Tray and his team have developed an implantable device, less than a centimeter long, that is placed inside the neck and stimulates the vagus nerve, thereby reducing TNF production. Early devices were attached to batteries implanted under a patient’s collarbone, but later versions are the size of a tiny fingernail and can be charged by wearing a metal charging collar once a week or so.

The neurons that make up the vagus nerve are involved in countless processesTracy explains that the device only targets those that regulate TNF because they are so sensitive compared to surrounding neurons.

There are hundreds of clinical trials on Clintrials.gov (the official US government website for clinical trials) testing forms of vagus nerve stimulation to treat conditions ranging from COVID-19 to chronic pain. Some applications have more scientific backing than others, Tracy notes, citing stroke recovery (for which the FDA has already approved a vagus nerve device) and controlling inflammation.

For other indications, he emphasized, scientists may not yet understand the mechanisms. He is also suspicious of those who claim that they stimulate the nerve from outside the skin rather than implanting an electrode. Wondering “How do they know what they’re doing?” He stressed that researchers must start by identifying specific targets such as tumor necrosis factor (TNF) before testing treatments.

(Related content: End of inflammation? New approach could treat dozens of diseases)

Electrotherapy in the future

Although scientists often think that electrical communication occurs between neurons, Michael Levine, a biologist and computer scientist at the Wyss Institute in Boston, points out that all cells in the body communicate through electricity. They have channels in their membranes that open and close, allowing charged ions to flow in and out of neighboring cells, affecting how they grow and work together. Besides molecular signals, electrical gradients between cells help signal to the developing fetus that it should have two eyes, for example, and the space between them.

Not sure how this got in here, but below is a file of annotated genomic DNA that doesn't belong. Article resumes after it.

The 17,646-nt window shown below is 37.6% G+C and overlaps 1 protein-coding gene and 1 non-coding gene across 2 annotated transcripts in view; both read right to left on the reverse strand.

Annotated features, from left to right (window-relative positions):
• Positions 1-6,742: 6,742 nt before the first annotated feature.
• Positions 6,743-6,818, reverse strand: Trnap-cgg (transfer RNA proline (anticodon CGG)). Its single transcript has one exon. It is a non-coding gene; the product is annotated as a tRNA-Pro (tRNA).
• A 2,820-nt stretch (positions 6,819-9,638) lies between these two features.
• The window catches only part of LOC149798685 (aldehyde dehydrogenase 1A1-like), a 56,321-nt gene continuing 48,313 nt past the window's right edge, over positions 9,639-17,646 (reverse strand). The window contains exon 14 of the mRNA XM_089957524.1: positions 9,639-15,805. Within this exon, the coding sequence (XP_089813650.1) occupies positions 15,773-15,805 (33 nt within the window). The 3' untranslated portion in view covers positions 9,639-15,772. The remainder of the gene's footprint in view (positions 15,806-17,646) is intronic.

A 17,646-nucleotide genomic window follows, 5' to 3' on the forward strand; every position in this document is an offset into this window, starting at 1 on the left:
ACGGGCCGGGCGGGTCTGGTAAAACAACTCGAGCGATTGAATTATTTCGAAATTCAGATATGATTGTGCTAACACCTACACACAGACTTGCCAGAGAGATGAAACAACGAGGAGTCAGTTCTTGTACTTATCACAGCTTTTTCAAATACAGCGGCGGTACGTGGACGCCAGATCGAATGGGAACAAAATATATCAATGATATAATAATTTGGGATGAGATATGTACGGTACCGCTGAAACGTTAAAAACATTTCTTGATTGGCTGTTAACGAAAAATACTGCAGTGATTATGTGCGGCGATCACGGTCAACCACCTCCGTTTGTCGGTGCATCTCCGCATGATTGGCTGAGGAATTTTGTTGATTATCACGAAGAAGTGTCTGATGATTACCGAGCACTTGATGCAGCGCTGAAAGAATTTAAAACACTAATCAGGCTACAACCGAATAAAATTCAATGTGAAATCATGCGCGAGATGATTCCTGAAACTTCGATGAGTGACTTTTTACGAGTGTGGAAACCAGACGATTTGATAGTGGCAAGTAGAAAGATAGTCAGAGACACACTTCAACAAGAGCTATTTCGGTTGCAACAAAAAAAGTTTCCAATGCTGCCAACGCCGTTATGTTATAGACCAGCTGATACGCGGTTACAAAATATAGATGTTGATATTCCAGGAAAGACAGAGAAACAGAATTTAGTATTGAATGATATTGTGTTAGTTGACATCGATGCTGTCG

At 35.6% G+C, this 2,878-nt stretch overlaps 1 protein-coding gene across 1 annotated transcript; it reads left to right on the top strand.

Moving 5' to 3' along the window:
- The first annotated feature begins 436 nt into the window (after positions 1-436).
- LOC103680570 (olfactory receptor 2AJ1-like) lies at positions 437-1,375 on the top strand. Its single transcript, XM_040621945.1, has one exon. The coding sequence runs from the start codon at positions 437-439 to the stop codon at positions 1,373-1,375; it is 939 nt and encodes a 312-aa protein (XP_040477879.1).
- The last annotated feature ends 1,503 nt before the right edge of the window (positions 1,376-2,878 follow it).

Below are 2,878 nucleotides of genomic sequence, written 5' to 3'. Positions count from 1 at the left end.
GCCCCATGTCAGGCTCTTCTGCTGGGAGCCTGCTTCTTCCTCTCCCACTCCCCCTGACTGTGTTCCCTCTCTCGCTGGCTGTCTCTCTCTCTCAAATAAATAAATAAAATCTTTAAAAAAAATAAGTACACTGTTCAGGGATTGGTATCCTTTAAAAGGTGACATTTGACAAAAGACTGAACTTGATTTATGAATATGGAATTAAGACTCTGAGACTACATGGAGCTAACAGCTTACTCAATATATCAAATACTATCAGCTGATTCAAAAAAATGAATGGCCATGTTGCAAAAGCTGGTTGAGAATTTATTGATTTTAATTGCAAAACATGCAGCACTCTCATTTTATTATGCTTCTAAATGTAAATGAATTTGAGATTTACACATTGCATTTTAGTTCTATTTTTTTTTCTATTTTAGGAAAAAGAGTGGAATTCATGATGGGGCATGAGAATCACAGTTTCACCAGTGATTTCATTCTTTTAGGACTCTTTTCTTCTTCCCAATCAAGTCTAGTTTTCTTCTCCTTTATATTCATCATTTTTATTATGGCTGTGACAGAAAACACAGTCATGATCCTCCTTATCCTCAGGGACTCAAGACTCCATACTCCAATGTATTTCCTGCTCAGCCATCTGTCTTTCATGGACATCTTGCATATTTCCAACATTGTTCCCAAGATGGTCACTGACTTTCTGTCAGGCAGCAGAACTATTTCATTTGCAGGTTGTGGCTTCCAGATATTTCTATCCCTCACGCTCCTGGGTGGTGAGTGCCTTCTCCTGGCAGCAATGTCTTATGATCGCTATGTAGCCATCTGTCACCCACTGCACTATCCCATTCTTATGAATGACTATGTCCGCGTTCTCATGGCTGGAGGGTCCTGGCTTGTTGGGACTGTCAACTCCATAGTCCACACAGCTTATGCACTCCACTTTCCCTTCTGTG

“This is really the future: Manipulating this natural flow of information. We want to be able to program the thing with the exact currency it’s using,” says Levine.

Instead of stimulating individual cells, Levine works to change Spatial distribution of electronic signals in different areas of the body to drive groups of cells to work together for healing or regeneration. He compares his strategy to software programming of the body’s genetic machinery.

This means that bioelectrical treatments can go far beyond stimulating individual cells with electrodes.

In frogs, for example, he and his team used computational analysis to determine the ideal electrical environment to stimulate limb regeneration. As tadpoles, these animals can regenerate lost tissues, but lose most of this ability as they mature.

The analysis allowed him to choose five drugs that would open and close cell channels to reach the desired electrical state. After amputating the animal’s hind leg, they created a portable bioreactor with these five drugs. After just 24 hours of wearing the reactor, the animal’s limbs continued to grow for 18 months. The new limb was not fully grown, but it had skin, bone, blood vessels, and nerves..

Levin explained that it will take scientists some time to learn the different electrical states that direct the activity and development of human cells. But then, keep in mind that there is not much standing in the way of progress. There are actually many drugs that can be used in these treatments, such as those found in the frog bioreactor. Scientists just need to know how and when they are combined to create the electrical environments the body would need.

Levine says deep brain stimulation and vagus nerve stimulation are “good applications” of bioelectrical medicine. “I just want people to understand that this is the tip of the iceberg.”